I was told a story the other night. Apparently on the evening of the Zimmerman acquittal, in a bar in South Carolina, a group of White patrons were talking. Some of them, upon hearing the news, shouted “Free at last!” in celebration of the decision. One person, however, a White labor union activist, decided that this was not his gathering, and left in disgust.
The responses to the acquittal have told us a great deal about the U.S.A. The bottom line is that many people who knew or know nothing about who Trayvon Martin was have concluded that he was a demon and deserved death. I realize that this is a very blunt comment but I believe that it is important to cut to the chase. These individuals have decided that aggression against a Black youth who looks “suspicious” (whatever that means) can be raised to the level of death and actually justified.
But here is the other piece. There have been Whites and some Blacks who have argued that we should not be so upset about the Zimmerman verdict when there are so many examples of Blacks killing Blacks that go without comment. In other words, we are hypocritical for protesting the Zimmerman acquittal. This notion actually misses a larger point.
The acquittal of Zimmerman is linked to a steady shift in the racial relations that we have experienced since the late 1970s. The erosion of affirmative action, voting rights, and unstoppable police profiling and brutality, are all reflections of this change. The Zimmerman acquittal is a reminder that we have rights that are not worthy of respect, even though those same rights are on the books.
None of this means that Black-on-Black crime is of no or little importance. Black-on-Black crime destabilizes our communities and is a reflection of the continued economic and social ravaging we have experienced over the years. The fact that this crime is frequently ignored or treated as inevitable leads to despair. As a result our ability or capacity to respond to larger issues is undermined.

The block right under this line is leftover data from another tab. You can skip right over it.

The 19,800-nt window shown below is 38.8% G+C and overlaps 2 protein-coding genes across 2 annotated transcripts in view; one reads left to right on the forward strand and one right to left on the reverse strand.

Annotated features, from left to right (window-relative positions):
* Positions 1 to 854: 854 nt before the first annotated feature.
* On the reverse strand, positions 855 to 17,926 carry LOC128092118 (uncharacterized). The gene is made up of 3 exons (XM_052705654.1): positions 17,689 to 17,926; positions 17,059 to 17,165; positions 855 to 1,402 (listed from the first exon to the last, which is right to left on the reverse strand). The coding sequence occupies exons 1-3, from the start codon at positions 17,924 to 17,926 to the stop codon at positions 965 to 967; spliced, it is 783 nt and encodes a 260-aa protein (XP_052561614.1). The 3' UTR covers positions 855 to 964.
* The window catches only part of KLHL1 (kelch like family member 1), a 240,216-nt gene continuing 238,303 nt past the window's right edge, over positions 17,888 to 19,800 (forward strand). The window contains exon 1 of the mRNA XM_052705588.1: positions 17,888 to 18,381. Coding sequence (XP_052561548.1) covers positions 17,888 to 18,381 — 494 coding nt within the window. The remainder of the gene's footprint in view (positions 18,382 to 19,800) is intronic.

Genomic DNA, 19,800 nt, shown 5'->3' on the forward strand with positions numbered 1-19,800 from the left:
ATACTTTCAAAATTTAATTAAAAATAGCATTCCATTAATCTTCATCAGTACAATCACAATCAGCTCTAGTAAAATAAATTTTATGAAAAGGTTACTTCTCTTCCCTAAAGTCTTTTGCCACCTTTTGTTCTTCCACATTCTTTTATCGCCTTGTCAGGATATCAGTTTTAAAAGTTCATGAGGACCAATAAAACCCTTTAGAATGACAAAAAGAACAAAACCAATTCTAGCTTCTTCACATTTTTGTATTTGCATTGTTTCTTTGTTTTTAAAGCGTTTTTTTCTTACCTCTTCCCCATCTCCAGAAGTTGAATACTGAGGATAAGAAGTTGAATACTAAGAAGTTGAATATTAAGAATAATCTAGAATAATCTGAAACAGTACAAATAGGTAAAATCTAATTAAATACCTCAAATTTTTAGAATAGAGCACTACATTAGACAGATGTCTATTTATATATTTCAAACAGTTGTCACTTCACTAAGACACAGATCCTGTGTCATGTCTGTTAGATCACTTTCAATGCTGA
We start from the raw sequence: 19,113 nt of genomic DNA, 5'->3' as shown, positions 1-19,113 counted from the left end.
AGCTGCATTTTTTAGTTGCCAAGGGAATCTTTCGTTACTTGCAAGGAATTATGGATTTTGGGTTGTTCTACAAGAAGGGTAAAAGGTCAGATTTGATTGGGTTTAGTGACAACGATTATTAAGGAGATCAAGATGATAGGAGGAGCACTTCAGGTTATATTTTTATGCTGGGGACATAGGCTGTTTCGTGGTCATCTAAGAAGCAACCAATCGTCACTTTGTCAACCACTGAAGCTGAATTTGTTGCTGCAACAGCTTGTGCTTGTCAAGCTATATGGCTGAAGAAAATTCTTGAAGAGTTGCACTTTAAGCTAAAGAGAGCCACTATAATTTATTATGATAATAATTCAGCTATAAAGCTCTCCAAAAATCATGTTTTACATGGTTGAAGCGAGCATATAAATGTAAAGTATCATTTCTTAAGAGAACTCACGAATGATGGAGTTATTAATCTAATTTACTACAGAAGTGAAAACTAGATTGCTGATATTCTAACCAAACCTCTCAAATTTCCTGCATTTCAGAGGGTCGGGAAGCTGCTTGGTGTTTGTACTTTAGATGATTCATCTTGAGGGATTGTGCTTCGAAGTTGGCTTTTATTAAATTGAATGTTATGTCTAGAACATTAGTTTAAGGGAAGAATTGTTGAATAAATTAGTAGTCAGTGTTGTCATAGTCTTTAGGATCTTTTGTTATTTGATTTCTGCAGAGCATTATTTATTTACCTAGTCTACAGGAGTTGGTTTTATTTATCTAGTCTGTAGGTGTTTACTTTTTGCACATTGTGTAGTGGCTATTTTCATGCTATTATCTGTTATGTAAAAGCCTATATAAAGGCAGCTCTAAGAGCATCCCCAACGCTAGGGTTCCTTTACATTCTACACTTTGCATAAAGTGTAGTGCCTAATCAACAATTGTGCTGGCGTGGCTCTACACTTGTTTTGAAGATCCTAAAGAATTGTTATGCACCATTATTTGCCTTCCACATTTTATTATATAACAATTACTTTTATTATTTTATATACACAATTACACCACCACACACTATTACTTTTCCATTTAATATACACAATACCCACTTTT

Thus, we should not be posing the Trayvon Martin case against Black-on-Black crime. They both need to be addressed, but the Zimmerman acquittal speaks to a very dangerous trend in the larger U.S. society that we can ignore only at our peril.
This trend suggests, once again, that we have remained the ‘other,’ that is, a segment of the population that is considered by too many Whites to be unknowable and dangerous; a segment whose lives and experiences are not worthy of any particular investigation and concern. A segment that must be marginalized or, if we appear out of the dark, swatted away, as one would do with an annoying pest.
This is a time for reflection, as President Obama suggested, but a different sort of reflection. One that really takes us into an in depth understanding of the continued operation of race in all features of U.S. society. Yes, that discussion, again…
(Bill Fletcher, Jr. is a Senior Scholar with the Institute for Policy Studies, a columnist with The Progressive, the immediate past president of TransAfrica Forum, and the author of They’re Bankrupting Us–And Twenty Other Myths about Unions. Follow him on Facebook and <www.billfletcherjr.com>.)